Have you maxed out your credit card? Bought shares with borrowed money? Taken out a large home loan believing that prices always go up? Then you may be living on borrowed time. Filmmaker Martin Borgs takes a provocative look at the events leading up the Global Financial Crisis and asks if the attempts to avoid a ruinous collapse of banks and other major finance houses may set the world on the path to an even bigger meltdown.
When the world's financial bubble blew, the solution was to lower interest rates and pump trillions of dollars into the sick banking system. On the face of it this seemed the only way to deal with impending disaster, but was it?
"The solution is the problem, that's why we had a problem in the first place," Economics Nobel laureate Vernon Smith says. For him, the Catch 22 is self-evident. Interest rates have been at rock bottom for years, and governments are running out of fuel to feed the economy. He asks:
"The governments can save the banks, but who can save the governments?"
Forecasts predict many countries will see their debt reach 100 per cent of their Gross Domestic Product in the near future. Greece and Iceland have already crumbled, who will be next?
The storm that would rock the world began in the United States when congress pushed the idea of home ownership for all, propping up those who couldn't make the mortgage down payments. The market even coined the term NINA loans, meaning "No Income, No Assets, No Problem!" Enter FannieMae and FreddieMac, privately owned, government sponsored mortgage houses. "Want that vacation? Wanna buy some new clothes? Use your house as a piggie bank!" People began to ask: "why earn money to pay for your home when you can make money just living in it?" With the government covering all losses, you'd have been a fool not to borrow.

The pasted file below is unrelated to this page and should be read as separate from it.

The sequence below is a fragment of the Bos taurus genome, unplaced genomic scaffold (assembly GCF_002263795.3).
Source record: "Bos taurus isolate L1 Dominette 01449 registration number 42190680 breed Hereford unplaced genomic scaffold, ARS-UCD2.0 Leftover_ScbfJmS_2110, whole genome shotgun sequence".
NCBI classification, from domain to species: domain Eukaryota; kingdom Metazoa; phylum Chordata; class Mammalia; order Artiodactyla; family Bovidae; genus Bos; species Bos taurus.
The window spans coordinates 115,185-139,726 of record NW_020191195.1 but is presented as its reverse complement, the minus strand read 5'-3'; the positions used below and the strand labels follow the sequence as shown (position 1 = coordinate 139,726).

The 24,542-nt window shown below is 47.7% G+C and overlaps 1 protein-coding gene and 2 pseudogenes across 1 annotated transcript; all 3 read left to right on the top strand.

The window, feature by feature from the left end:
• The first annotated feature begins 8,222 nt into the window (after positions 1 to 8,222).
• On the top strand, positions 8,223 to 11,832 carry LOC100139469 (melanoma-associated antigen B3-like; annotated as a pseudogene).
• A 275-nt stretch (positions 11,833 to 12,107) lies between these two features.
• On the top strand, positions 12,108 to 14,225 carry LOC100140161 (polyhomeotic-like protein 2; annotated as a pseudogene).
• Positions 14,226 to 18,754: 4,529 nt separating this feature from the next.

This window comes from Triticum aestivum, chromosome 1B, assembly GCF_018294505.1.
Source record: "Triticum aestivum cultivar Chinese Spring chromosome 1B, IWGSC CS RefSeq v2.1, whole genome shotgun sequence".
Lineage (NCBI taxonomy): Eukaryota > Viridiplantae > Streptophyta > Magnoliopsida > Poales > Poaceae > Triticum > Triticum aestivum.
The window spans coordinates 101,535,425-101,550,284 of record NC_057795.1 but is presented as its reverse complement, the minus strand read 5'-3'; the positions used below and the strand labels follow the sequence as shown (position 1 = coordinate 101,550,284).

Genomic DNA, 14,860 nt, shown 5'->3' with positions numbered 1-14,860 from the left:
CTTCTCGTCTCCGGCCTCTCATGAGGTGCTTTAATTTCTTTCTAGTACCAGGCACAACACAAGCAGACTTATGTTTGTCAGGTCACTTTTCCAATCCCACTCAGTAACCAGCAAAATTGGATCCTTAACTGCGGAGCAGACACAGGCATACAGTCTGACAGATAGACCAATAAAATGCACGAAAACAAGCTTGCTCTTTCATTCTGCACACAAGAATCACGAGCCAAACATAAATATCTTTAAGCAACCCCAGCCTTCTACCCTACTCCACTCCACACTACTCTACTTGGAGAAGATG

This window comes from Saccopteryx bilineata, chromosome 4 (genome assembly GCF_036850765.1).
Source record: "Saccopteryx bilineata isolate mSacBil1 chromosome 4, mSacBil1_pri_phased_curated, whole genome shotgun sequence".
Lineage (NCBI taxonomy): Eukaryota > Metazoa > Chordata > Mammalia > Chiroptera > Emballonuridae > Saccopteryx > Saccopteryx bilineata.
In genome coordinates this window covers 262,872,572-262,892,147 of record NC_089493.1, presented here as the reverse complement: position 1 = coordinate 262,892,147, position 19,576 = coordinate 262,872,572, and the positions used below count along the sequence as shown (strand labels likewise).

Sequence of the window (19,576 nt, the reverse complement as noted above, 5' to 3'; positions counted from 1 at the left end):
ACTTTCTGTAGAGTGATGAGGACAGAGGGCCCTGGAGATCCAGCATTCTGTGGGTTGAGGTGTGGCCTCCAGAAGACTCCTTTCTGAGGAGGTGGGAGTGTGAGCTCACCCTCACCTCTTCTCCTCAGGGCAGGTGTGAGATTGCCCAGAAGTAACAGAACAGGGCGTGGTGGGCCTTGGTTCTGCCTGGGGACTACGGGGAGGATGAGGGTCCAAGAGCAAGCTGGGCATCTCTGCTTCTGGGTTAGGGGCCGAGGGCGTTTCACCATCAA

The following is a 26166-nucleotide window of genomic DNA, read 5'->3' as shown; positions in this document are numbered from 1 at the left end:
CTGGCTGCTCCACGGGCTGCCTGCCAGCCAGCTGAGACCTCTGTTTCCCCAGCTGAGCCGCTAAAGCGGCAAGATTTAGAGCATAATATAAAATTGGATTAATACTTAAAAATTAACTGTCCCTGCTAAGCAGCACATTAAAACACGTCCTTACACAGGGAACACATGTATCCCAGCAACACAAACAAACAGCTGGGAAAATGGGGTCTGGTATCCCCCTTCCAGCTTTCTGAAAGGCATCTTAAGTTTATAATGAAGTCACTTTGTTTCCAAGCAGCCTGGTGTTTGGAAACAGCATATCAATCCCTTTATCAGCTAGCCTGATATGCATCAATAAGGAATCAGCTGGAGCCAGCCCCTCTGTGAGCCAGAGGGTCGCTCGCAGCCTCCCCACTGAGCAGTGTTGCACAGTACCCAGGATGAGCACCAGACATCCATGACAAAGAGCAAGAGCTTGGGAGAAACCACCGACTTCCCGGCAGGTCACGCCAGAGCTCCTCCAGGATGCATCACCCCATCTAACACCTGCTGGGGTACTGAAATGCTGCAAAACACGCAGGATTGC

The years of growth had been a continuous party. But when the punchbowl ran dry, instead of letting investors go home to nurse their hangovers as usual, the Federal Reserve just filled it up again with phoney money. For analyst Peter Schiff, the consequence of the spending binge was crystal clear:
"We're in so much trouble now because we got drunk on all that Federal Government alcohol."
If he and other experts are right, then the worst is yet to come as governments struggle to pay the debt they now owe as a result of their bank bailouts and bad investment decisions.
Posted August 28, 2010